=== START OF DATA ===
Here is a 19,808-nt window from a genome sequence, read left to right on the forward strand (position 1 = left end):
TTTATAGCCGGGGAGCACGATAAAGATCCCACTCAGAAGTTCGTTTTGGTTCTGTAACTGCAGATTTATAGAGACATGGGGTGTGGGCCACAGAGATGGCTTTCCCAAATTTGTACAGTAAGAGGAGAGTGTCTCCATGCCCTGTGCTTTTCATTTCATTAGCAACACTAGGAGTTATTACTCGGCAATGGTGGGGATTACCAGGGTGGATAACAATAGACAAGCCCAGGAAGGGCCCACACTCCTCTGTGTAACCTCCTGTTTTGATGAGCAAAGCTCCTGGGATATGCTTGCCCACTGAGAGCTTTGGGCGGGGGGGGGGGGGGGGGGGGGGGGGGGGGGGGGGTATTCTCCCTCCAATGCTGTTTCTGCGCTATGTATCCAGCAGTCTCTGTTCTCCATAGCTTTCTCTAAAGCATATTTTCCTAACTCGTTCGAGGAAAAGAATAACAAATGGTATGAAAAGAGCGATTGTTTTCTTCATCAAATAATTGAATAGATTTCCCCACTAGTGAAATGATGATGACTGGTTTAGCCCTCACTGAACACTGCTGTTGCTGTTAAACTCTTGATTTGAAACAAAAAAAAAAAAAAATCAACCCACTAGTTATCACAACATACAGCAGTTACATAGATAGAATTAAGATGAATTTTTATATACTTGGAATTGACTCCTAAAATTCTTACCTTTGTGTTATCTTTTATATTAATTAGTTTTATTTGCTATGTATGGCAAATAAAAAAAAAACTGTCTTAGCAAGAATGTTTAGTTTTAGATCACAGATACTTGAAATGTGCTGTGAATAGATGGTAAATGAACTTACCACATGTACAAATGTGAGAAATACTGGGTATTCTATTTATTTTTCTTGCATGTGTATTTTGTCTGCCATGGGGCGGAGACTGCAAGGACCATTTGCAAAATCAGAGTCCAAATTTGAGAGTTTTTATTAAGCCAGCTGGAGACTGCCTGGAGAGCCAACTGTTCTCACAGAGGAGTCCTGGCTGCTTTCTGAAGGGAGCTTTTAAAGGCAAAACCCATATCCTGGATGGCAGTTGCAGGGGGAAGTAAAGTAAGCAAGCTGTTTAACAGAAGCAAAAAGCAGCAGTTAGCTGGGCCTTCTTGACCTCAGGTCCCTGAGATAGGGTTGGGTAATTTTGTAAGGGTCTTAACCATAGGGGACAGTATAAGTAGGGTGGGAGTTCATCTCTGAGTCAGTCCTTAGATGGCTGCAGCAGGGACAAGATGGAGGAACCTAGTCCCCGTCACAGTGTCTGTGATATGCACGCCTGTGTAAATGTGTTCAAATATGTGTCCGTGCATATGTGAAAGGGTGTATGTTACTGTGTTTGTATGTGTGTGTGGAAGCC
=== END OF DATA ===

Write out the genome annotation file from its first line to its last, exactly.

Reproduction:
Here is a 19,808-nt window from a genome sequence, read left to right on the forward strand (position 1 = left end):
TTTATAGCCGGGGAGCACGATAAAGATCCCACTCAGAAGTTCGTTTTGGTTCTGTAACTGCAGATTTATAGAGACATGGGGTGTGGGCCACAGAGATGGCTTTCCCAAATTTGTACAGTAAGAGGAGAGTGTCTCCATGCCCTGTGCTTTTCATTTCATTAGCAACACTAGGAGTTATTACTCGGCAATGGTGGGGATTACCAGGGTGGATAACAATAGACAAGCCCAGGAAGGGCCCACACTCCTCTGTGTAACCTCCTGTTTTGATGAGCAAAGCTCCTGGGATATGCTTGCCCACTGAGAGCTTTGGGCGGGGGGGGGGGGGGGGGGGGGGGGGGGGGGGGGGTATTCTCCCTCCAATGCTGTTTCTGCGCTATGTATCCAGCAGTCTCTGTTCTCCATAGCTTTCTCTAAAGCATATTTTCCTAACTCGTTCGAGGAAAAGAATAACAAATGGTATGAAAAGAGCGATTGTTTTCTTCATCAAATAATTGAATAGATTTCCCCACTAGTGAAATGATGATGACTGGTTTAGCCCTCACTGAACACTGCTGTTGCTGTTAAACTCTTGATTTGAAACAAAAAAAAAAAAAAATCAACCCACTAGTTATCACAACATACAGCAGTTACATAGATAGAATTAAGATGAATTTTTATATACTTGGAATTGACTCCTAAAATTCTTACCTTTGTGTTATCTTTTATATTAATTAGTTTTATTTGCTATGTATGGCAAATAAAAAAAAAACTGTCTTAGCAAGAATGTTTAGTTTTAGATCACAGATACTTGAAATGTGCTGTGAATAGATGGTAAATGAACTTACCACATGTACAAATGTGAGAAATACTGGGTATTCTATTTATTTTTCTTGCATGTGTATTTTGTCTGCCATGGGGCGGAGACTGCAAGGACCATTTGCAAAATCAGAGTCCAAATTTGAGAGTTTTTATTAAGCCAGCTGGAGACTGCCTGGAGAGCCAACTGTTCTCACAGAGGAGTCCTGGCTGCTTTCTGAAGGGAGCTTTTAAAGGCAAAACCCATATCCTGGATGGCAGTTGCAGGGGGAAGTAAAGTAAGCAAGCTGTTTAACAGAAGCAAAAAGCAGCAGTTAGCTGGGCCTTCTTGACCTCAGGTCCCTGAGATAGGGTTGGGTAATTTTGTAAGGGTCTTAACCATAGGGGACAGTATAAGTAGGGTGGGAGTTCATCTCTGAGTCAGTCCTTAGATGGCTGCAGCAGGGACAAGATGGAGGAACCTAGTCCCCGTCACAGTGTCTGTGATATGCACGCCTGTGTAAATGTGTTCAAATATGTGTCCGTGCATATGTGAAAGGGTGTATGTTACTGTGTTTGTATGTGTGTGTGGAAGCC